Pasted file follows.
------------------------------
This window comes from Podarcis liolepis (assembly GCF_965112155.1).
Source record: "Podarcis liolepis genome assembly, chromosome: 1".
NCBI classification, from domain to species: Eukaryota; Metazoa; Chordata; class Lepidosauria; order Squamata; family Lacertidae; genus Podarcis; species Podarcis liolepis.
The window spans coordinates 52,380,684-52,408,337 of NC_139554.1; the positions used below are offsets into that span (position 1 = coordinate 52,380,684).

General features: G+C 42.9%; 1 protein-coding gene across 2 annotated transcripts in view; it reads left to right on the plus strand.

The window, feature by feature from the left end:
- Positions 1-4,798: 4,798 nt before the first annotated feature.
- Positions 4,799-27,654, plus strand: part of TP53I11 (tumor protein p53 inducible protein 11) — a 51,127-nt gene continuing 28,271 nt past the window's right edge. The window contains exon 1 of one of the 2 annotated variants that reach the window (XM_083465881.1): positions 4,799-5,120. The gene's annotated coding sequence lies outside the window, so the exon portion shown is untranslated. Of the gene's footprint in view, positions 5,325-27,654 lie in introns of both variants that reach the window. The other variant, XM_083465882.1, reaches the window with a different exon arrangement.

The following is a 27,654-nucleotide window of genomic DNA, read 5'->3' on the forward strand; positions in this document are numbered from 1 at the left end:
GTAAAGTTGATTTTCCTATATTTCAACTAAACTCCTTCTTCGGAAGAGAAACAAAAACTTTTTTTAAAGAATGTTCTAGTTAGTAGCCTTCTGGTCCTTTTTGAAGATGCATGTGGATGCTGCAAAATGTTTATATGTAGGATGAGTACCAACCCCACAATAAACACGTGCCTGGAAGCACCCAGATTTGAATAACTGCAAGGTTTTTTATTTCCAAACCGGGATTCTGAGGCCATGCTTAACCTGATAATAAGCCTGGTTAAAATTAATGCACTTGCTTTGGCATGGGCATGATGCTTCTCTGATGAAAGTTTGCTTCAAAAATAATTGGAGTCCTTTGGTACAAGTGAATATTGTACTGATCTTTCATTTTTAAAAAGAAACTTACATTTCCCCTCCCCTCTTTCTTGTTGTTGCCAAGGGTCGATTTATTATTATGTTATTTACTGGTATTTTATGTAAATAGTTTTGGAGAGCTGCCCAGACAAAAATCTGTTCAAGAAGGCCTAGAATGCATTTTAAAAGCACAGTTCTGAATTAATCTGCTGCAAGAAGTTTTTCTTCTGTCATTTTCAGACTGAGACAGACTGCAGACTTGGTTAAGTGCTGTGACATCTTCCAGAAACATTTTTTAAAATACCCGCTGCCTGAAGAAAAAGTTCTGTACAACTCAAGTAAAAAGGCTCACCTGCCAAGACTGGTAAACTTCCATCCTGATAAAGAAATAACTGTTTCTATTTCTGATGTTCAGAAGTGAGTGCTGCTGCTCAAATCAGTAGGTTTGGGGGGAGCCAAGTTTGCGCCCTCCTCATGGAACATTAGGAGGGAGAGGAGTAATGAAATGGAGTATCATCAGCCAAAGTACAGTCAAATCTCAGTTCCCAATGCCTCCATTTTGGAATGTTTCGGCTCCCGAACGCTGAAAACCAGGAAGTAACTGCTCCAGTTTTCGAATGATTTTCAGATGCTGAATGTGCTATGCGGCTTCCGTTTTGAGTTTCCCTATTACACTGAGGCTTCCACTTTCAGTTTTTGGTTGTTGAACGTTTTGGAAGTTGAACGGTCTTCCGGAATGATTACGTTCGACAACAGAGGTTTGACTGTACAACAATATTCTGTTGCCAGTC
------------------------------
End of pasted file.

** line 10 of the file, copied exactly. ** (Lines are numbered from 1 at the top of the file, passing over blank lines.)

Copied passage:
GTAAAGTTGATTTTCCTATATTTCAACTAAACTCCTTCTTCGGAAGAGAAACAAAAACTTTTTTTAAAGAATGTTCTAGTTAGTAGCCTTCTGGTCCTTTTTGAAGATGCATGTGGATGCTGCAAAATGTTTATATGTAGGATGAGTACCAACCCCACAATAAACACGTGCCTGGAAGCACCCAGATTTGAATAACTGCAAGGTTTTTTATTTCCAAACCGGGATTCTGAGGCCATGCTTAACCTGATAATAAGCCTGGTTAAAATTAATGCACTTGCTTTGGCATGGGCATGATGCTTCTCTGATGAAAGTTTGCTTCAAAAATAATTGGAGTCCTTTGGTACAAGTGAATATTGTACTGATCTTTCATTTTTAAAAAGAAACTTACATTTCCCCTCCCCTCTTTCTTGTTGTTGCCAAGGGTCGATTTATTATTATGTTATTTACTGGTATTTTATGTAAATAGTTTTGGAGAGCTGCCCAGACAAAAATCTGTTCAAGAAGGCCTAGAATGCATTTTAAAAGCACAGTTCTGAATTAATCTGCTGCAAGAAGTTTTTCTTCTGTCATTTTCAGACTGAGACAGACTGCAGACTTGGTTAAGTGCTGTGACATCTTCCAGAAACATTTTTTAAAATACCCGCTGCCTGAAGAAAAAGTTCTGTACAACTCAAGTAAAAAGGCTCACCTGCCAAGACTGGTAAACTTCCATCCTGATAAAGAAATAACTGTTTCTATTTCTGATGTTCAGAAGTGAGTGCTGCTGCTCAAATCAGTAGGTTTGGGGGGAGCCAAGTTTGCGCCCTCCTCATGGAACATTAGGAGGGAGAGGAGTAATGAAATGGAGTATCATCAGCCAAAGTACAGTCAAATCTCAGTTCCCAATGCCTCCATTTTGGAATGTTTCGGCTCCCGAACGCTGAAAACCAGGAAGTAACTGCTCCAGTTTTCGAATGATTTTCAGATGCTGAATGTGCTATGCGGCTTCCGTTTTGAGTTTCCCTATTACACTGAGGCTTCCACTTTCAGTTTTTGGTTGTTGAACGTTTTGGAAGTTGAACGGTCTTCCGGAATGATTACGTTCGACAACAGAGGTTTGACTGTACAACAATATTCTGTTGCCAGTC